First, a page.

Indigenous Federal Admissions and Releases: 2013-14 to 2018-19
Research Highlights: Increasing representation of Indigenous offenders in federal custody can be attributed to more newly sentenced admissions.
Research in Brief- PDF
Why we are doing this study
Over the past five years, there has been an increase (+1,067 or 22%) in the number of Indigenous offenders under federal jurisdiction [from 4,847 at year-end in 2013-14 to 5,914 in 2018-19]. While the representation of Indigenous offenders in federal custody has changed from 23% at year-end 2013-14 to 29% in 2018-19, there has also been steady growth in the conditional release supervision population [from 17% at year-end in 2013-14 to 19% in 2018-19]. A fuller understanding of the sources for growth can facilitate the effective allocation of resources.
|Fiscal Year||13-14||14 -15||15-16||16-17||17-18||18-19|
What we did
Historical year-end institutional and community supervision counts and profiles for all federal offenders are recorded as standardized reports in CSC’s Corporate Reporting System-Modernized (CRS-M). Similarly, historical counts of federal admissions and releases are also recorded in CRS-M. Data was extracted from CRS-M (June 15, 2019) movement module to establish a five-year trend (2013-14 to 2018-19) of the flows in and out of federal custody.
What we found
As reflected in the following table, new admissions to federal custody for Indigenous offenders have risen from 1,218 in 2013-14 to 1,350 in 2018-19; a substantial difference of +132 (or +11.0%). Unpacking new admissions by administrative region, it is notable that there has been a decline in the Atlantic, Quebec and Pacific regions. However, in Ontario and Prairies there has been an increase. Moreover, for the Prairies region there has been an increase from 699 in 2013-14 to 868 in 2018-19, accounting for nearly two-thirds (64%) of all new Indigenous admissions to federal custody.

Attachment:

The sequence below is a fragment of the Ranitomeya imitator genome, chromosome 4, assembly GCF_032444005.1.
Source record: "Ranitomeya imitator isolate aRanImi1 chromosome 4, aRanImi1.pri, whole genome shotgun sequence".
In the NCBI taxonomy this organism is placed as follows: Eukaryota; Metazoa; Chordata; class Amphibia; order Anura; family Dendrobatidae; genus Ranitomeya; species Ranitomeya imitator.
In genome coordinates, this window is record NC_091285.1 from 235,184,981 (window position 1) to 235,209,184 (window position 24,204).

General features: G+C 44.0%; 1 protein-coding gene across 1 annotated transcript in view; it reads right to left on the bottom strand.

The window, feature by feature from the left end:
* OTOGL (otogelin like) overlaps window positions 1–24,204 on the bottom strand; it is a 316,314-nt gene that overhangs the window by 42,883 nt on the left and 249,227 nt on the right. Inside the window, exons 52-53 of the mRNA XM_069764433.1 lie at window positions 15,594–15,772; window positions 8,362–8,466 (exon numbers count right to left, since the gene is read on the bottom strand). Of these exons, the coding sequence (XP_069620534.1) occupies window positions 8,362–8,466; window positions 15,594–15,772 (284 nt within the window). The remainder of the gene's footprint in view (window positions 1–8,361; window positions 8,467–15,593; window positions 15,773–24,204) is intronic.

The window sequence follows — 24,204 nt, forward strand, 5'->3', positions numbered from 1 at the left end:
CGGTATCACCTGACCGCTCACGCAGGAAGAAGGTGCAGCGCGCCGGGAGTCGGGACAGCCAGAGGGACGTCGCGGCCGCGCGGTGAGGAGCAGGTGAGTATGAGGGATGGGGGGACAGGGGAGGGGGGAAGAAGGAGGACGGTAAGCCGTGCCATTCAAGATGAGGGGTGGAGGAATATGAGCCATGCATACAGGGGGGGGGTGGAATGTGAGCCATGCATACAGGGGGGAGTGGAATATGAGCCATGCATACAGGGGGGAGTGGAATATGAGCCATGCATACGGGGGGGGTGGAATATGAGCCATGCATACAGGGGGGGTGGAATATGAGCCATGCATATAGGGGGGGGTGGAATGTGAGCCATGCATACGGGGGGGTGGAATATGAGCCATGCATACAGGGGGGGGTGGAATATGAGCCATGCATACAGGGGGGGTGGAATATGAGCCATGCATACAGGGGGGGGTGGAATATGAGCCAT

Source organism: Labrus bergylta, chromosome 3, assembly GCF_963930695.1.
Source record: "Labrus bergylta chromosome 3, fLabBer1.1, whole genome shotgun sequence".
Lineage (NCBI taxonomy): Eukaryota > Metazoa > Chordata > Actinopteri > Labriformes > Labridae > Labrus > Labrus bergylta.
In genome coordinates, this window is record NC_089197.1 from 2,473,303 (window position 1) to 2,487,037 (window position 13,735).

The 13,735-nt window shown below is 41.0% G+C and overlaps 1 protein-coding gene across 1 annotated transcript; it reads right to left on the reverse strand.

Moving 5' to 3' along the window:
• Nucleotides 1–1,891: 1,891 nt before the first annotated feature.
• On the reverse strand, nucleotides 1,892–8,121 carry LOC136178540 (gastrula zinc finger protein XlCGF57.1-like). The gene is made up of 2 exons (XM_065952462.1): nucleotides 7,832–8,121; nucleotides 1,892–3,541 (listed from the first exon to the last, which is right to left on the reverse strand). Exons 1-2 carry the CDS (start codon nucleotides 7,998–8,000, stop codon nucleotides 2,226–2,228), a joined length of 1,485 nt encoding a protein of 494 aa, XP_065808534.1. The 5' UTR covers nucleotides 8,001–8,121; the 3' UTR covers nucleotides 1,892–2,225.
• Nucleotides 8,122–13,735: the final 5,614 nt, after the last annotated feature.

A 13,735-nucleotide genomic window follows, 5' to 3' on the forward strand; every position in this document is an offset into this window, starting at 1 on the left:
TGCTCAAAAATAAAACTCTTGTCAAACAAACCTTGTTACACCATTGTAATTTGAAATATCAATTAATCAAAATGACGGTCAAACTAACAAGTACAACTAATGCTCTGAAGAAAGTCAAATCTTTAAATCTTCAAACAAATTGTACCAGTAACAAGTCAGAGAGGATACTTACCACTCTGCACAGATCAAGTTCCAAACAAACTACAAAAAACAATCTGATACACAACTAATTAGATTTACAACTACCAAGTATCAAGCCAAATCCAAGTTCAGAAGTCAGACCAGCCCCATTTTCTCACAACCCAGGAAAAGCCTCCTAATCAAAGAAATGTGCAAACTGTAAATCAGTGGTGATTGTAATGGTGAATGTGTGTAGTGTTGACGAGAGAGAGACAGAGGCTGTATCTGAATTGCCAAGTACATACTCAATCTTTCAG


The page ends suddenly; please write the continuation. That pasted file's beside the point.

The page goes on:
Importantly, Indigenous federal re-admissions due to revocation of conditional release have declined as well.
With respect to Indigenous population flows out of custody, discretionary releases being granted by the Parole Board of Canada have almost doubled (by 94%) since 2013-14. Also noteworthy, the Prairie region accounts for nearly two-thirds of this type of release. Notwithstanding the aforementioned, non-discretionary release for Indigenous offenders appears to have declined Service-wide.
What it means
The finding that new admissions of Indigenous offenders to federal custody continue to exceed the rate of discretionary release points to the need for improved upstream criminal justice system interventions.
For more information
Please e-mail the Research Branch or contact us by phone at (613) 995-3975.
You can also visit the Research Publications section for a full list of reports and one-page summaries.
Prepared by: Larry Motiuk
- Date modified: